The strange signal is understood to have come from Ganymede and was detected by NASA’s Juno space probe.
Juno’s mission is to study the planet Jupiter and understand how the planet and its 79 moons were formed.
NASA said the signal lasted just five seconds and the discovery marks the first time a detection has come from the moon.
At the time of detection, Juno was travelling across the polar region of Jupiter, where magnetic field lines connect to Ganymede at a speed of 111,847mph.
Sadly for alien believers, NASA ruled out any extraterrestrial behaviour and put the discovery down to electrons.
NASA ambassador Patrick Wiggins, from Utah, told news outlet KTVX: “It’s not E.T.
“It’s more of a natural function.”
According to the publication, the signal was most likely caused by electrons oscillating at a lower rate than at which they spin, amplifying radio waves.
The same process was also reportedly behind similar signals coming from Jupiter as detected by Juno in 2017.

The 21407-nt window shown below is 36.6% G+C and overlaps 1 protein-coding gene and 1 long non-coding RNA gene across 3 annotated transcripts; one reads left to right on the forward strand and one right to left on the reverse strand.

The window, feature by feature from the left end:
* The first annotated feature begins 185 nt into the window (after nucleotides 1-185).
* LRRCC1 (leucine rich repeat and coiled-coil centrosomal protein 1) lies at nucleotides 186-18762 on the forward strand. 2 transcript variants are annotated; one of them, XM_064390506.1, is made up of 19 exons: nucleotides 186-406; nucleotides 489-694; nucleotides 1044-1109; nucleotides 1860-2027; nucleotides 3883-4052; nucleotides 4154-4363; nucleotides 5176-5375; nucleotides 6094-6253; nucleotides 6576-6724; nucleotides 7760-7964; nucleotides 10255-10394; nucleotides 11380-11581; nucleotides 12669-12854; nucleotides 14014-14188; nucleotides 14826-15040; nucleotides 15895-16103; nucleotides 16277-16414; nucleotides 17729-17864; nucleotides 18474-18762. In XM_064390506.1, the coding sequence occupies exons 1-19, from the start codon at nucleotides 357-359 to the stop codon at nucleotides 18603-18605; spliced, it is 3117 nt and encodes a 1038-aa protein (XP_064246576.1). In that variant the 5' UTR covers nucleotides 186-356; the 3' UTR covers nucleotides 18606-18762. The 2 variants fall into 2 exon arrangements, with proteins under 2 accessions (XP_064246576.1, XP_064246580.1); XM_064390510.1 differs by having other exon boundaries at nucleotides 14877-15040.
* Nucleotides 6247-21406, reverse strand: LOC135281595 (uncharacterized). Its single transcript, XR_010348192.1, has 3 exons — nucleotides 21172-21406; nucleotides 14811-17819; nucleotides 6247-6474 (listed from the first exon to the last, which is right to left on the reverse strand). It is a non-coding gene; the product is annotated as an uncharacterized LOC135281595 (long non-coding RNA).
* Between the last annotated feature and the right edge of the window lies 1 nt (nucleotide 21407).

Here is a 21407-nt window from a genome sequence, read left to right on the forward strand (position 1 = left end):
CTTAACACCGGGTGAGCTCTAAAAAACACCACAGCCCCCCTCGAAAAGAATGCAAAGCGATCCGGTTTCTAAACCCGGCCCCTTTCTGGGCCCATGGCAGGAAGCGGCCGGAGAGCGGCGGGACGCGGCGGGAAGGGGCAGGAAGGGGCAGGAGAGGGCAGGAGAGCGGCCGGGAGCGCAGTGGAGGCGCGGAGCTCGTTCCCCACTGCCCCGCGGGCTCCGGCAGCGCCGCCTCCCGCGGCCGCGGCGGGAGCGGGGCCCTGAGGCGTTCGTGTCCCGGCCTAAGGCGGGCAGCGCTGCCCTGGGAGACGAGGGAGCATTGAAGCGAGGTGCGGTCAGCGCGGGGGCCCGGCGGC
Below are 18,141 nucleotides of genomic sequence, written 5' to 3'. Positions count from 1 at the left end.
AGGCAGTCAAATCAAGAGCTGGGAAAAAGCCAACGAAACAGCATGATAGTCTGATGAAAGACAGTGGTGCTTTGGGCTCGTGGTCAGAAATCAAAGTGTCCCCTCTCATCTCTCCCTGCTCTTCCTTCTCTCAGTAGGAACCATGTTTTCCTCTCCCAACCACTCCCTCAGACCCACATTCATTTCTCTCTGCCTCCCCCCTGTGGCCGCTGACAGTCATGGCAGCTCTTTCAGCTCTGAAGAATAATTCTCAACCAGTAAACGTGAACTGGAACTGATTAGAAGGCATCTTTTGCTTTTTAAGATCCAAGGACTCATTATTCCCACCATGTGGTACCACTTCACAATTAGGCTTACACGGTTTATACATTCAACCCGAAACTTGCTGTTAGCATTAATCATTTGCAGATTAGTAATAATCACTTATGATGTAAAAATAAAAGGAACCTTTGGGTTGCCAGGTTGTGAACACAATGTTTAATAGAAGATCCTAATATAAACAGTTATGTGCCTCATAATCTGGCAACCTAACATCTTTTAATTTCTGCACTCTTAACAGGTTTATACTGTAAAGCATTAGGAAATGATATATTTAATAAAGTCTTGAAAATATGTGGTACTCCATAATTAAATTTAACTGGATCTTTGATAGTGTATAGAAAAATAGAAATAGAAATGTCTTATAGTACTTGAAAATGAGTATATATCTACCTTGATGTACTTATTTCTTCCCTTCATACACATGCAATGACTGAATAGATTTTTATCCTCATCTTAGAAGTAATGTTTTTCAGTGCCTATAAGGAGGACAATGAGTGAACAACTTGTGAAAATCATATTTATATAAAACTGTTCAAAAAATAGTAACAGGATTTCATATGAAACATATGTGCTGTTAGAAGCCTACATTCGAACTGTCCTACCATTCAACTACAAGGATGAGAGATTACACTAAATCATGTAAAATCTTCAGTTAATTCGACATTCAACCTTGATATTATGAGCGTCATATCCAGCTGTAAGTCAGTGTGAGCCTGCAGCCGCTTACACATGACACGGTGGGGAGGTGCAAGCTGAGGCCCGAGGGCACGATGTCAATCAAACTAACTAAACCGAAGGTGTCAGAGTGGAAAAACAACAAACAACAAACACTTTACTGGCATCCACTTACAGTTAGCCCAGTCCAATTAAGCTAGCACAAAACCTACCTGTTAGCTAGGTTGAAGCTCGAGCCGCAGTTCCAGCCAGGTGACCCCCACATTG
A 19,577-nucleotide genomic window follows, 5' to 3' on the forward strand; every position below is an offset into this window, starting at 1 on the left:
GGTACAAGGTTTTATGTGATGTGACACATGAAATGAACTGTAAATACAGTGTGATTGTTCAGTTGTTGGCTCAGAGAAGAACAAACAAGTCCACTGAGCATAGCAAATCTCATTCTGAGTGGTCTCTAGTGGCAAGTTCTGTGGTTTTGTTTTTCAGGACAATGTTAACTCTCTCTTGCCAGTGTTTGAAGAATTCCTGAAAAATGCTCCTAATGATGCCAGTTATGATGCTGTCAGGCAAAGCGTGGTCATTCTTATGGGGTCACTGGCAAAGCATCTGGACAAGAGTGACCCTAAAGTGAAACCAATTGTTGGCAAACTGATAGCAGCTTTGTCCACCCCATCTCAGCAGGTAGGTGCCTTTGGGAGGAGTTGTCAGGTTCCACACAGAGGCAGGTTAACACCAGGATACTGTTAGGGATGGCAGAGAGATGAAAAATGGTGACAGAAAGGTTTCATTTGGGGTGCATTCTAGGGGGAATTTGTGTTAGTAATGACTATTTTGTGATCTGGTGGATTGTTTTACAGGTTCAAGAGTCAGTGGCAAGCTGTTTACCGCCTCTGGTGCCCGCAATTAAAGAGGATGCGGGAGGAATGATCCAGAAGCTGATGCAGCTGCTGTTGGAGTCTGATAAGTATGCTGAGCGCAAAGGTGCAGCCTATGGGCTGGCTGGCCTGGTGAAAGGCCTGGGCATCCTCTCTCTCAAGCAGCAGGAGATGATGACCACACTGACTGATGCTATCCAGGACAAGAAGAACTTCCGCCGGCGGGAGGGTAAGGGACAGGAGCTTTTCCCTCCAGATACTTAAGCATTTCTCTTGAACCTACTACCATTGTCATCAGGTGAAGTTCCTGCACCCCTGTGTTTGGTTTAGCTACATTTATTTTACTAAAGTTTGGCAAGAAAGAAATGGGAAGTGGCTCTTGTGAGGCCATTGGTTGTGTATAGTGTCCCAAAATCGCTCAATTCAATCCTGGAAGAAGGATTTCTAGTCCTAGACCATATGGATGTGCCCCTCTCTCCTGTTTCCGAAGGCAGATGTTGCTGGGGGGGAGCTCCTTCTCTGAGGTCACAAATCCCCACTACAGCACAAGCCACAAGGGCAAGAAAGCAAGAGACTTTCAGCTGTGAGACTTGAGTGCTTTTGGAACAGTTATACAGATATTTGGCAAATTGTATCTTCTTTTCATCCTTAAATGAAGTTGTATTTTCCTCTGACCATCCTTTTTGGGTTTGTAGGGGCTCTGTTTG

A year later, scientists revealed they had observed “extraordinary” electromagnetic waves coming from the Ganymede moon.
The waves were spotted by potted by NASA’s Galileo Probe spacecraft, which was tasked with the mission of observing Jupiter’s wave environment.
At the time, lead author of the study, Yuri Shprits, told the Independent it was a “surprising” and “puzzling observation.”
She said: “It’s a really surprising and puzzling observation showing that a moon with a magnetic field can create such a tremendous intensification in the power of waves.”